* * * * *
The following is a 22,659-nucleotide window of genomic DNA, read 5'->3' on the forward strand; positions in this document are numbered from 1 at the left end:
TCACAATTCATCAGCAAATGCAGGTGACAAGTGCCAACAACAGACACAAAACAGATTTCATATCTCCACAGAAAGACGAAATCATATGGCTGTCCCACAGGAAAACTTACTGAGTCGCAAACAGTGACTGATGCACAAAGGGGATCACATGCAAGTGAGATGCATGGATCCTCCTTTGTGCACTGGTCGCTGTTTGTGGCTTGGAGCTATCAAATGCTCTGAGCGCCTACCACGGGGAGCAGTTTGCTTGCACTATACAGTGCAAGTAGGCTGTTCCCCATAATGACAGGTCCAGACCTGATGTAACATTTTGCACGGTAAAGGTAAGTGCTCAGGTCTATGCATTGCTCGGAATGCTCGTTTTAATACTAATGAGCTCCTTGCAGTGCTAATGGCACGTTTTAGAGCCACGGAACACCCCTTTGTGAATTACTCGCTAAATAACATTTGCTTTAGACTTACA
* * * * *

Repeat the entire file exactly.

The following is a 22,659-nucleotide window of genomic DNA, read 5'->3' on the forward strand; positions in this document are numbered from 1 at the left end:
TCACAATTCATCAGCAAATGCAGGTGACAAGTGCCAACAACAGACACAAAACAGATTTCATATCTCCACAGAAAGACGAAATCATATGGCTGTCCCACAGGAAAACTTACTGAGTCGCAAACAGTGACTGATGCACAAAGGGGATCACATGCAAGTGAGATGCATGGATCCTCCTTTGTGCACTGGTCGCTGTTTGTGGCTTGGAGCTATCAAATGCTCTGAGCGCCTACCACGGGGAGCAGTTTGCTTGCACTATACAGTGCAAGTAGGCTGTTCCCCATAATGACAGGTCCAGACCTGATGTAACATTTTGCACGGTAAAGGTAAGTGCTCAGGTCTATGCATTGCTCGGAATGCTCGTTTTAATACTAATGAGCTCCTTGCAGTGCTAATGGCACGTTTTAGAGCCACGGAACACCCCTTTGTGAATTACTCGCTAAATAACATTTGCTTTAGACTTACA